The BPS is legally required by the state to implement a new teacher evaluation system for all teachers for the 2012-2013 school year based on state regulations and to negotiate a final plan with the teachers' union. 

The Coalition is frustrated and outraged that the BTU has only recently raised new objections to this evaluation system after several months of negotiations on this issue and now mediation.The teacher evaluation system planned to be implemented is based, in part, on negotiations that occurred over a period of several months by a four-person subcommittee comprised of two representatives from BTU and two from BPS. Also, representatives of the BTU were present during training sessions for hundreds of evaluators and information sessions for teachers this summer during which no objections were made.

“Now BTU is playing politics with the education and lives of our children by backing away from this strong teacher evaluation system, which is something BPS parents have been seeking for more than a decade,” said Mea Johnson, a middle school BPS parent, Boston Parent Organizing Network (BPON) leader and Coalition member. “That is unacceptable.”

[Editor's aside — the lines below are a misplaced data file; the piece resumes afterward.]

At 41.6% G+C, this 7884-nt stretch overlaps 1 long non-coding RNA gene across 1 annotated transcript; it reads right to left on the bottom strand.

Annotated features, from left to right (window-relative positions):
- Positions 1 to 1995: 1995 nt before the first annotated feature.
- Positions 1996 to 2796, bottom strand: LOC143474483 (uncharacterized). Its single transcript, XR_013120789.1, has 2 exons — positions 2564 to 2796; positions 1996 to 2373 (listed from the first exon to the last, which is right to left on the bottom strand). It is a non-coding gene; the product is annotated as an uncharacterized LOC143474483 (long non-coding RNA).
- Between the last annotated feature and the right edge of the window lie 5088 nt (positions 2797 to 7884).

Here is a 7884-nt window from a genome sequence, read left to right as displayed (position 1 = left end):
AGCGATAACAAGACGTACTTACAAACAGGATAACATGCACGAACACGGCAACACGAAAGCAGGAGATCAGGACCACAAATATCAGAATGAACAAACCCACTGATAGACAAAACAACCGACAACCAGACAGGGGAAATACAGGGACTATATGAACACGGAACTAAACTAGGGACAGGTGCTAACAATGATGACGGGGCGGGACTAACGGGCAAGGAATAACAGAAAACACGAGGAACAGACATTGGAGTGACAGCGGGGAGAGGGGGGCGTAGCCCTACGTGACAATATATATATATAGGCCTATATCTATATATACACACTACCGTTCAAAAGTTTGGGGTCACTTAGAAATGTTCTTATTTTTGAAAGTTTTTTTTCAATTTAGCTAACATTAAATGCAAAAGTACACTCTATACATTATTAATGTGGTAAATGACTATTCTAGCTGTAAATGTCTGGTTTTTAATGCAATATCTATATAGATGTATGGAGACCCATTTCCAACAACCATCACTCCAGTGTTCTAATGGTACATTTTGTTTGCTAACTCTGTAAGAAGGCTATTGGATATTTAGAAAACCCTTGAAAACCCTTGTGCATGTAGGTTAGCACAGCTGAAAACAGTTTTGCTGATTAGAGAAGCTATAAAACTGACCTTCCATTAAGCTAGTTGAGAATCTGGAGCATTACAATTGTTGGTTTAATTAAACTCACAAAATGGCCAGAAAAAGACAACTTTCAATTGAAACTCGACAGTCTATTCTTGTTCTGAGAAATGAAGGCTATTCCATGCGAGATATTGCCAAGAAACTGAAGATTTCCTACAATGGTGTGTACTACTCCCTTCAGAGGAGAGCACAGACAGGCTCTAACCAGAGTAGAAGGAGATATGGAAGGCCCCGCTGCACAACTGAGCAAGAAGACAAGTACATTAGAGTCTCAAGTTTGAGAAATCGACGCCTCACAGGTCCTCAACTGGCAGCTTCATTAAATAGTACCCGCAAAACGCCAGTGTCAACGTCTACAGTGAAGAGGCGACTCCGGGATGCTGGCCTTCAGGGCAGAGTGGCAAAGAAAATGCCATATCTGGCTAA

Research clearly demonstrates that teacher quality is the most important in-school factor determining student learning. The new evaluation system reflects a deep respect for teachers and the difficult job they have.

“You can’t have great schools without great teachers,” said Will Poff-Webster, a recent BPS graduate and current Coalition member.  “As a student in the BPS, I had good learning experiences with many committed and effective teachers, but I also had a few weak teachers. My experience has convinced me of the absolute need to implement a better evaluation system that keeps effective teachers in all classrooms."

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Mayre Plunkett August 20, 2012 at 05:02 PM